It has become the standard of care in treating breast cancer, melanoma and vulvar cancers, and MD Anderson surgeons are leading clinical studies to apply the technique to treat other cancers, including cervical, uterine and head and neck cancers. But the technique isn’t effective in all women with endometrial and cervical cancers — particularly patients who are obese. MD Anderson gynecologic oncologist Michael Frumovitz, M.D., led a study known as FILM (Fluorescence Imaging for Lymphatic Mapping and published in The Lancet) that highlights a way to improve sentinel node biopsy for all patients, including those with a higher body mass index.
Sentinel Node Biopsy — benefits and limitations
During sentinel node biopsies, surgeons inject a dye(s) into the lymphatic system near the tumor site. They’re able to see the dye travel through the chain of lymph nodes and more easily determine which lymph nodes are the first to drain the tumor and therefore at highest risk for disease spread. So instead of removing all of the lymph nodes that drain the tumor, this technique tells surgeons specifically which lymph nodes should be removed.
When it was first introduced, sentinel lymph node biopsy signified a breakthrough in cancer mapping. It makes for a less invasive surgery for patients with a smaller risk of potentially life-altering side effects such as lymphedema. But like all medical advancements, it’s not perfect. The blue dye frequently used is harder to see and consequently, less effective in patients with a higher body mass index (BMI). This is particularly a problem considering the association between cancer and obesity.
The relationship between cancer and obesity is well established. Research shows that excess body fat increases your risk for several types of cancer. This includes uterine cancer (also called endometrial cancer). Women who are obese (those with a body mass index of 30 or higher) are two to four times more likely to develop uterine cancer. Even women who are slightly overweight are at an increased risk. It’s estimated that obesity is the cause of up to 40 percent of uterine cancer cases.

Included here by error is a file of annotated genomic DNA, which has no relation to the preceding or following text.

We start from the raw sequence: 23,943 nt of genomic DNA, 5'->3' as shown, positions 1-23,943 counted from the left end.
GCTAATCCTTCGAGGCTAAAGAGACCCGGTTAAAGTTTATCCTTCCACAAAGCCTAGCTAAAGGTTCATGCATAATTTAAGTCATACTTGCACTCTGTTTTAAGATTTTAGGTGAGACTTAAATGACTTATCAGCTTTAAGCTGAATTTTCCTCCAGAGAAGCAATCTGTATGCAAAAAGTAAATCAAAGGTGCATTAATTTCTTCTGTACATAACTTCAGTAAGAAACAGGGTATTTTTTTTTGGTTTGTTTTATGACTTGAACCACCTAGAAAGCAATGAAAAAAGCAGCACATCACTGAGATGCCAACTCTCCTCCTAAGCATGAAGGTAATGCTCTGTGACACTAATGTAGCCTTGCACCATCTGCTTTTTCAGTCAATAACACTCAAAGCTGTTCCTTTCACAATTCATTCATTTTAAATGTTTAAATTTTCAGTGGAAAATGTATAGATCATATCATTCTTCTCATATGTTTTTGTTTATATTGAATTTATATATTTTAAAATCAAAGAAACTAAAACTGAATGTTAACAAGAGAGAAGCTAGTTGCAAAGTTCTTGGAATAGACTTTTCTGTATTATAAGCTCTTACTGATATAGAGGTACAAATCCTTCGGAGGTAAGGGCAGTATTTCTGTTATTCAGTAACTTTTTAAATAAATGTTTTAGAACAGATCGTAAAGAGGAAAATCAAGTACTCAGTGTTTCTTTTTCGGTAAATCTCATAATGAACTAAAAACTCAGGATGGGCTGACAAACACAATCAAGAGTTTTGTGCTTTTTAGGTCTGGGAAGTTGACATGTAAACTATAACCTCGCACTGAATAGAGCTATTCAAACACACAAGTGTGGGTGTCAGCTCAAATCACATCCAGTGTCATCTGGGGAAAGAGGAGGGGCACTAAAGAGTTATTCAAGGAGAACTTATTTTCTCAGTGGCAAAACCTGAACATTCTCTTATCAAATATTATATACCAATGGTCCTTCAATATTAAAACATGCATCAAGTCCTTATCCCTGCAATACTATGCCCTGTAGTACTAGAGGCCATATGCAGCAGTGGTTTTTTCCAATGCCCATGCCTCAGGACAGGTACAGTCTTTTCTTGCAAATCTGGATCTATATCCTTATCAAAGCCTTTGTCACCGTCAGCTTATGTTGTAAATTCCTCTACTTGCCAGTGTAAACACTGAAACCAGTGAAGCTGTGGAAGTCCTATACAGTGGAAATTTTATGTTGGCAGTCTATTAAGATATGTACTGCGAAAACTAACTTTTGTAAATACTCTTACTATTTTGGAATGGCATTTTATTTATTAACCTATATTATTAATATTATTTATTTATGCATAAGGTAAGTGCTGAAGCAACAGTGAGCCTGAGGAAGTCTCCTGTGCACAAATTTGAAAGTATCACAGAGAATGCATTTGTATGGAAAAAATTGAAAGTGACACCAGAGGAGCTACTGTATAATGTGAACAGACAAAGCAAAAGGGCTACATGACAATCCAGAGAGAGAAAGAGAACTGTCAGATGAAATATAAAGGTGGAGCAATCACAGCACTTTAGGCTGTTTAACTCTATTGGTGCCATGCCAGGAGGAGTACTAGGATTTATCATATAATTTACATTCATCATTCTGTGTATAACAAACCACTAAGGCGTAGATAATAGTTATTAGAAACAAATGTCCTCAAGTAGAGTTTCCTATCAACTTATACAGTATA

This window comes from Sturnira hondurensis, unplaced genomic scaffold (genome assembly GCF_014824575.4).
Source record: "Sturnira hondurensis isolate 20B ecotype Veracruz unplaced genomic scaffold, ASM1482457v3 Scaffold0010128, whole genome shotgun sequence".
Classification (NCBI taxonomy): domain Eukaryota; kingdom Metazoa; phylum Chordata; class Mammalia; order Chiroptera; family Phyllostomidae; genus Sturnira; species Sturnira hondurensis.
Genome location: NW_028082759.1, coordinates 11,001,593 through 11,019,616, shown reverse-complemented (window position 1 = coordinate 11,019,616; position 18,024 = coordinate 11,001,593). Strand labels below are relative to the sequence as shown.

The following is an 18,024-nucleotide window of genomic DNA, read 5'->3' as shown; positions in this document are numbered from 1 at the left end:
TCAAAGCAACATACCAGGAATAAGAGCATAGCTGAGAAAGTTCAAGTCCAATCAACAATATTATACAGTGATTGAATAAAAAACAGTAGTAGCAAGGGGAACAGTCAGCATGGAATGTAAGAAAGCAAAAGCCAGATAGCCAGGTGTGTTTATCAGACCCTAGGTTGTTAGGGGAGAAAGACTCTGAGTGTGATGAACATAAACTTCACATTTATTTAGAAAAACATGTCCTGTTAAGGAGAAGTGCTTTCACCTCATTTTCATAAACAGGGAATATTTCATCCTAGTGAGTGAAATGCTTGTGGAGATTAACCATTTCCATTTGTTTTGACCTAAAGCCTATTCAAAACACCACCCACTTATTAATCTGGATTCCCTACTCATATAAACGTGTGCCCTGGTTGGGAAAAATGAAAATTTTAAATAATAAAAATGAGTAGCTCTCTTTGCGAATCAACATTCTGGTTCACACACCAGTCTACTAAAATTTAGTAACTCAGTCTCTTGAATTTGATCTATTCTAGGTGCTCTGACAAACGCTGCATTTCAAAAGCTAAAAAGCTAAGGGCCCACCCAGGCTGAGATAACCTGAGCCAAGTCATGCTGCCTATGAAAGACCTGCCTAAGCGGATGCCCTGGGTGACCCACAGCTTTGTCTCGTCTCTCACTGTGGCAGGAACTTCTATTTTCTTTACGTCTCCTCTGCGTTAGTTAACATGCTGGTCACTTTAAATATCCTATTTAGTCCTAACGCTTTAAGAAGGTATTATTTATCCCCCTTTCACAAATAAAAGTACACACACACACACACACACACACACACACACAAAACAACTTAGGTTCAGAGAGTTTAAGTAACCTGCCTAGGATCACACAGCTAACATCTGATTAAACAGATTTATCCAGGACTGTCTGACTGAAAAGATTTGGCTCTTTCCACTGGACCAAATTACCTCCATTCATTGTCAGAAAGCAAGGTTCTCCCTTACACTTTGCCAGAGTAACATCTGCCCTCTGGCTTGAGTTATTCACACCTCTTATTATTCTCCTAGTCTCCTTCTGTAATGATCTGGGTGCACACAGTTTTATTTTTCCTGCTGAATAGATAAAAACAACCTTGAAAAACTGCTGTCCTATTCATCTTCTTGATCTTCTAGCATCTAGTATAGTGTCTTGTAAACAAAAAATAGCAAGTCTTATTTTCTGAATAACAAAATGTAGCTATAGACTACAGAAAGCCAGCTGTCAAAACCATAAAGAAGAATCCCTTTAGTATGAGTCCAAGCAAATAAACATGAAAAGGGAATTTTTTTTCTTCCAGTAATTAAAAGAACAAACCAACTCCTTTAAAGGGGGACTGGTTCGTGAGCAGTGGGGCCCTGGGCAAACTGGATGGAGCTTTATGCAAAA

“So you can see why it’s problematic that the blue dyes used in sentinel node biopsy for uterine cancer becomes less effective the higher a patient’s BMI,” Frumovitz says.
But a new green dye is making it easier to map the lymphatic system. In a phase 3 noninferiority trial, researchers found that a green dye used with special optical equipment that fluoresces the dye identified more lymph nodes than a blue dye in women with cervical and uterine cancers. Of course, it’s not the color that makes the two dyes different. The traditional blue dye — called isosulfan blue — can only be seen with the naked eye. The green dye — indocyanine green — is a cyanine dye that shines brightly through layers of tissue when used with near-infrared fluorescence imaging .
The green dye is approved by the Food and Drug Administration (FDA) and is commercially available for determining heart, liver and eye function. Based on the study’s results, the maker of the indocyanine green dye has applied for FDA approval to use it in lymphatic mapping.
“This could become the new standard of care for lymphatic mapping and sentinel lymph node biopsy in women with cervical and uterine cancers, and potentially, across subspecialties in surgical oncology,” Frumovitz says.